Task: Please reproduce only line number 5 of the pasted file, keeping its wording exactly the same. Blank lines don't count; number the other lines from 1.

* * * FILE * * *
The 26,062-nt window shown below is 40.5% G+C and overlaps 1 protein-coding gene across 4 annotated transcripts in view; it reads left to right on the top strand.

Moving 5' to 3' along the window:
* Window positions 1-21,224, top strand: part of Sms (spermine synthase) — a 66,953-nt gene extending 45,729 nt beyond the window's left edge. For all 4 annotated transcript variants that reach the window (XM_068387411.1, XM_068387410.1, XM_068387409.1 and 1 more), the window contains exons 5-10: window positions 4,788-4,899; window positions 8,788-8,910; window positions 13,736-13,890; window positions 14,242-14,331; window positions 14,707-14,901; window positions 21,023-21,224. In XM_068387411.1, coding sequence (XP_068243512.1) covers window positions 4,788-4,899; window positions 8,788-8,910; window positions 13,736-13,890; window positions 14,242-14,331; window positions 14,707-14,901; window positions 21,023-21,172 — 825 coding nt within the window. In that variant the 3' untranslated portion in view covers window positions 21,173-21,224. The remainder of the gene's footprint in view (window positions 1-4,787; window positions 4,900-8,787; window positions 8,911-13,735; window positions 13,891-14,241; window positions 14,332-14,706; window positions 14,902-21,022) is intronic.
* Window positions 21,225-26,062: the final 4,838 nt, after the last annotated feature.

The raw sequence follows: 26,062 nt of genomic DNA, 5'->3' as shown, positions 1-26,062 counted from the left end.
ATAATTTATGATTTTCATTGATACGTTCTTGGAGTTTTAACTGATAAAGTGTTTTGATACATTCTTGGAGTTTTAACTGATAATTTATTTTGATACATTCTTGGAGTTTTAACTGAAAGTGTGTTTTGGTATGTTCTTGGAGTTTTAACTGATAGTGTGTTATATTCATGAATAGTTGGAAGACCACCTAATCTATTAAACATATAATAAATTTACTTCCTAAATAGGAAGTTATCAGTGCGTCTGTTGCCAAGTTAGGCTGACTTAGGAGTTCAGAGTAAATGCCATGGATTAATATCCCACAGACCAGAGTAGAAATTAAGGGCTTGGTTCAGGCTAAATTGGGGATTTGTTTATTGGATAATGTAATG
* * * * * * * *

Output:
The raw sequence follows: 26,062 nt of genomic DNA, 5'->3' as shown, positions 1-26,062 counted from the left end.